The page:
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How do you lower the center of gravity in a car? Answered

I got a geo tracker (sort of) and they are really prone to fliping due to its high center of gravity. How would I lower it?


There was a 4x4 in the UK that proved to be top-heavy, turning over if you cornered sharply at 40mph. The design fix was to widen the wheel-base, and I think some people tried that themselves, fitting wider wheels on wheel extensions.

Is that the same model that had to have the normal, in every car anti-roll suspension taken out in order to get it to do so on camera?

probably! some journo pushed one of these past the normal limits while playing on a race track and then pushed it harder and harder to get a story. If they had driven the way they did with another car it woulkd have probably spun out. I've owned Suzuk 4x4's for over ten years now and they are great little vehicles, both on road and off- if you roll one over sideways then you were driving like an idiot. And yes I have had one on two wheels- and guess what I was driving like an idiot at the time- but I've taken care never to do it again! One tip though. Every time I take mine to the garage they pump the tyres up to about 36 psi - " because that's what they do to all 4x4s" - trouble is the suzis are really light and the recommended tyre pressure (on standard tyres) on them is really low (26 all round on my Jimny, 20 on a 413 not sure on the Vitara like iin the picture). So when the tyres are pumped up too hard the handling becomes atrocious with the car cutting in on bends and feeling really unstable when it does so. Check what the MANUAL (not the idiot at the garage) says and keep your tyre pressures to that and she'll handle a whole lot better. Why on earth would you want to buy a 4x4 and then lower it? Buy a road vehicle instead if you want to drive too fast around corners or get used to driving your vehicle to suit the way it was designed.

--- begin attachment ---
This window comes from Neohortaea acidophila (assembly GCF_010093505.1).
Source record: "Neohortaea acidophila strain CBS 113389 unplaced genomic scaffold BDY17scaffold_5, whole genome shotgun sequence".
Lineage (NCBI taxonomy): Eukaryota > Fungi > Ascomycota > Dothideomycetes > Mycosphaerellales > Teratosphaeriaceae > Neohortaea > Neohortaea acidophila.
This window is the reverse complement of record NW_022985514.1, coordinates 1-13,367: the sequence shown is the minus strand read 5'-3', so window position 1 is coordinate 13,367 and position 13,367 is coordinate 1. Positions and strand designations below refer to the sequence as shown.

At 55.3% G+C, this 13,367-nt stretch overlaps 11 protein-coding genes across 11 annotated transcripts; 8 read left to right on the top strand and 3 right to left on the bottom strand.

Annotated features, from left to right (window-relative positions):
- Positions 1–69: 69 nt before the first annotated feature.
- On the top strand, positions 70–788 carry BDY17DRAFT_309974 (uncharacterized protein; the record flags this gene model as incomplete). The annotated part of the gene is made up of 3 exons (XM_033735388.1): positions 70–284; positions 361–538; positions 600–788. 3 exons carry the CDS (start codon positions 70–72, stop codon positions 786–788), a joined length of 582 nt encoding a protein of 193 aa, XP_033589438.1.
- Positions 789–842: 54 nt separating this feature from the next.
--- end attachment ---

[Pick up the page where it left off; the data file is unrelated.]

I have no idea. It was the one that a neighbour turned over in his slightly-steep drive, though. Suzuki?

This is a pretty specific question, I suggest you look around for aftermarket parts for your particular car. It is possible you could find a lowered suspension for that vehicle already made.

Or, I suppose, you could anchor some steel plates or other heavy weight low in the vehicle. Make sure it's REALLY well anchored in place so it doesn't become an additional hazard if/when you get in an accident -- bolts through the floor, or something like that. Of course if you simply drive more slowly/more carefully, especially in slippery conditions or heavy winds, you will also greatly reduce your risk of a rollover. Probably more than anything else you can do short of replacing the vehicle.

It would involve getting all the weight as low as you can. You could lower the suspension. There might be new springs and such for the suspension that can do that. Smaller / low profile tires would help drop it down. If there is a bunch of room under the seats where you sit, there may be a way of dropping them so there is no room below them. also if you take off the top or canopy (unsure what they are called on trackers). Or if you have some friends with big booty's that'll help lower it all too. good luck